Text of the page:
onJun 11, 2023

Giving scammers a run for their money

Traditionally a trusted communication channel, phone calls are becoming increasingly abused by spammers and scammers in recent years [1], [2]. Phone scams remain a difficult problem to tackle due to the combination of protocol limitations, legal enforcement challenges and advances in technology that enable attackers to hide their identities and reduce costs. Scammers use social engineering techniques to manipulate victims into revealing their personal details, purchasing online vouchers or transferring funds to attacker controlled accounts [3]. This has led to an estimated $400 million in losses to Australians in 2020 alone! [4]. The problem is not limited to the public sphere and there is a growing number of scam calls directed at corporate call centres [4], [5].

Currently the only strategies used to fight public phone scams are simple heuristics used by telecommunication service providers to filter scam calls at the exchange and advice to the public to be wary of unsolicited calls. Neither of these approaches is effective, so that scam calls continue to be a significant public menace. Apate presents a novel approach to defeat phone scam operators through breaking their business model and making their operations unprofitable. This is achieved through the development of conversational AI bots that present as a convincing potentially viable scam victim. To this end, Apate is:

Researching scammer methods and techniques through analysis of collected scam call data.

Building conversational AI bots capable of keeping real scammers on the line for a considerable period of time.

Developing improved scam detection both at the exchange as well as detection early in a call (integrated into a mobile phone app) through collection and analysis of large scale scam call data.

Developing 3 practical methods to deploy the bots: a telephony honeypot (a collection of phone numbers that connect directly to a bot), redirection of scam calls detected at the exchange, and a mobile app whereby users can redirect scam calls to the bots.

The core of our innovation is the development of conversational AI bots that are capable of fooling scammers into thinking they are talking to viable scam victims, hence causing them to spend time attempting to scam the bots.

Recent advances in Natural Language Processing (NLP) and conversational AI in particular have led to AI agents capable of fluent speech, adopting personas and tracking within conversation information. Recent advances in voice generation technologies have enabled convincing “voice cloning” that is hard to distinguish from real voices. Together, these advances now provide the ability for a bot to conduct conversations over the phone and appear convincingly as a human interlocutor.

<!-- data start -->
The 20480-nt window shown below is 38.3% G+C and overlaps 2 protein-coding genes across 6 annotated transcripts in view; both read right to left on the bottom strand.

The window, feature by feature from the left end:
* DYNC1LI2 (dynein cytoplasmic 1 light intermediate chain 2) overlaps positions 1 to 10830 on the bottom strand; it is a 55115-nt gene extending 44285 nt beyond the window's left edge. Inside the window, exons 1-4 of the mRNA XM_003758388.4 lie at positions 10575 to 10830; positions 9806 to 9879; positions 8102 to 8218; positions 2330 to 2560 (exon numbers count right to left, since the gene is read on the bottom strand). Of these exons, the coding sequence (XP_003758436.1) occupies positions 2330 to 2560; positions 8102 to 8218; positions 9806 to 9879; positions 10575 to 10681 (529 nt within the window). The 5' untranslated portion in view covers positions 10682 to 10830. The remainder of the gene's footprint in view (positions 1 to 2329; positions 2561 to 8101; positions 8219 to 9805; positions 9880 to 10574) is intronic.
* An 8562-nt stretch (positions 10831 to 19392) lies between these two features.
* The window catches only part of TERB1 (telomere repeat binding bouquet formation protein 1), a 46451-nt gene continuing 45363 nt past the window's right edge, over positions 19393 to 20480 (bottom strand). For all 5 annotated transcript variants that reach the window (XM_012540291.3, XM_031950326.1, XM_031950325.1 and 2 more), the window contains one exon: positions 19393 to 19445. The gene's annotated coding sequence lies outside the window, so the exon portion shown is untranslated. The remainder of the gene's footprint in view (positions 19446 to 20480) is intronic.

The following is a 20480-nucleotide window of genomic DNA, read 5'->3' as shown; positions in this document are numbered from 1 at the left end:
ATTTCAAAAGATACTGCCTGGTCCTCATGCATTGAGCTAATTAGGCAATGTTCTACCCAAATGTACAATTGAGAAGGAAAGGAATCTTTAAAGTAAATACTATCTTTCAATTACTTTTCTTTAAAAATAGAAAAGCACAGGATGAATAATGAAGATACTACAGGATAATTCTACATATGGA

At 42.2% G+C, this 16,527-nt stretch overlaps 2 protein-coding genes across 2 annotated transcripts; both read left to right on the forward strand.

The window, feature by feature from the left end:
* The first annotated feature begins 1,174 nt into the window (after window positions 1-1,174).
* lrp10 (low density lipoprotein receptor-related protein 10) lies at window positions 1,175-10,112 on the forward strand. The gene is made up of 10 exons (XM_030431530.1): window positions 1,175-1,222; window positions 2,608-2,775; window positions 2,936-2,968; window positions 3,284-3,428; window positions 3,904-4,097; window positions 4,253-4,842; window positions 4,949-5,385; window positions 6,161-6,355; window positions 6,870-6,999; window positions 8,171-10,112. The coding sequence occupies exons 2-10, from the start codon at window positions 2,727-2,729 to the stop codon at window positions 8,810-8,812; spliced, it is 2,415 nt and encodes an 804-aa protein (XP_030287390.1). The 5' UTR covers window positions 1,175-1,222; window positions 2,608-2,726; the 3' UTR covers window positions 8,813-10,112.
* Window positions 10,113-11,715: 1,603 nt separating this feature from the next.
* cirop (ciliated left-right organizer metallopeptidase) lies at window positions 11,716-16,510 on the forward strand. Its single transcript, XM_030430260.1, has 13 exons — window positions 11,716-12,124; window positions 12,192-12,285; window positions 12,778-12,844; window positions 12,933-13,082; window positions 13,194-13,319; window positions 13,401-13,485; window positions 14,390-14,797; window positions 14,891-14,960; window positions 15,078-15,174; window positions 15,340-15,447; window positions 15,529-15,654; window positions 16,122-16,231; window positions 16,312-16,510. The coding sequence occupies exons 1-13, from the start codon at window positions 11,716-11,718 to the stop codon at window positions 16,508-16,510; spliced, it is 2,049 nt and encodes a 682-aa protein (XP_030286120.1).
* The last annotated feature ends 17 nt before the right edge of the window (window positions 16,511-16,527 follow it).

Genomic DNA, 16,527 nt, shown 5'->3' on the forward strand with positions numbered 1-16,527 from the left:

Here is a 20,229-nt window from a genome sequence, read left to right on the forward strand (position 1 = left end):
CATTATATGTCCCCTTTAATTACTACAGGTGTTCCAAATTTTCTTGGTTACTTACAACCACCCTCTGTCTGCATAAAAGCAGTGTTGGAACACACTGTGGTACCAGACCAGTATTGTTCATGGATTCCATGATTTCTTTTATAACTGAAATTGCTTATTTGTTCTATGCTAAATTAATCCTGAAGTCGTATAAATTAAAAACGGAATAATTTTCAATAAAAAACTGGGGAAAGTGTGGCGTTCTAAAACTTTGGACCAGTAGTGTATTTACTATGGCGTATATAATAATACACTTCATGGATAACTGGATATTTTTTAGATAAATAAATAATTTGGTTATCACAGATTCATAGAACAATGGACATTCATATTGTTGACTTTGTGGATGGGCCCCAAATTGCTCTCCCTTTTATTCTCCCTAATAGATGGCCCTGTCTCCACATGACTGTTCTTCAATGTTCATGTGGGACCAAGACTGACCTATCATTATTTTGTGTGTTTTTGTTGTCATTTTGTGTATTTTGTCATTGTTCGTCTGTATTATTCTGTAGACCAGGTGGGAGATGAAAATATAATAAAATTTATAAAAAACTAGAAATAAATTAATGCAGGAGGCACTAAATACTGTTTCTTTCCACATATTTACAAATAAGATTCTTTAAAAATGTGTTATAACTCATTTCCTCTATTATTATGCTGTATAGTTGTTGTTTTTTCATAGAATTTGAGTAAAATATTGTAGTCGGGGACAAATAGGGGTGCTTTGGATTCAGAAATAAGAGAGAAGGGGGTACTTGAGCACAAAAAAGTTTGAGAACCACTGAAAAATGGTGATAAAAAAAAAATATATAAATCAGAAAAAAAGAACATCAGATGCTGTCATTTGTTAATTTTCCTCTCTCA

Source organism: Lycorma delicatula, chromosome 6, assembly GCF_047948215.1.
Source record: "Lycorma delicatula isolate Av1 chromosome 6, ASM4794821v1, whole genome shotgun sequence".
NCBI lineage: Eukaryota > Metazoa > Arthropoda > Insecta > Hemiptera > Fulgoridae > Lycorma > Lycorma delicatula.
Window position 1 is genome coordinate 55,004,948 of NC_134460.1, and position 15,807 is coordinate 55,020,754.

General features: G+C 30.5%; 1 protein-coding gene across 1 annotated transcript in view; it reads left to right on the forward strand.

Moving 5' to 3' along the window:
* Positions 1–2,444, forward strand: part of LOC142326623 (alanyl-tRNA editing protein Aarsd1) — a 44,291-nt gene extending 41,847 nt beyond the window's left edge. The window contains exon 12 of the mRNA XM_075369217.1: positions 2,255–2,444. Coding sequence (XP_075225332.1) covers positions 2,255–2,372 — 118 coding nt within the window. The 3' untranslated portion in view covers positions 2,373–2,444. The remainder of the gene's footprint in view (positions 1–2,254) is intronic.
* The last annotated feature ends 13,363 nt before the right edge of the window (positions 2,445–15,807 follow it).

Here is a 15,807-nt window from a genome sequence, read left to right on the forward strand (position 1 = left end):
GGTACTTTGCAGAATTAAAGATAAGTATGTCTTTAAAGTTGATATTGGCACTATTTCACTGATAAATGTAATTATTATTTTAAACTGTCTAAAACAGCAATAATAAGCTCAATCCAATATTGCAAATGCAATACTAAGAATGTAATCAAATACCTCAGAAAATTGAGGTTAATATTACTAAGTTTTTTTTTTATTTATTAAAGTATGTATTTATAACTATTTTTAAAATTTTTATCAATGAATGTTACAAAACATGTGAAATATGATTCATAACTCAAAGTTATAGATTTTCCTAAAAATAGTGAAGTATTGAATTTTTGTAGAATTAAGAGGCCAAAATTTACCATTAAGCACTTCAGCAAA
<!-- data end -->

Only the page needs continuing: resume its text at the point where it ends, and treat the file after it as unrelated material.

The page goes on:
Such bots can often be quickly identified as non-human in normal conversation due largely to their limited ability to track conversational context, despite recent advances that have dramatically improved this ability [6], [7]. This is mitigated by the motivation of the scammer to pursue a victim until payment (so long as they have a suspicion that it is not a bot, they will likely stay on the line) and the fact that many of the truly vulnerable are easily confused by complex processes, which is similar to the way bots may appear if they fail to properly integrate and respond to information provided by the scammer. This is evidenced by “Lenny”, a simple bot consisting only of pre-recorded phrases that play in a loop irrespective of the words of the scammer. Lenny was able to achieve an average call length of around 5 minutes over 20,000 calls with scammers [8].

With scale, our bots will dilute the market and leave no room for scammers to steal from legitimate victims. What’s a scammer got to do when nine tenths of their calls lead to talking to a bot for 10 minutes? Less successful scams = less scammers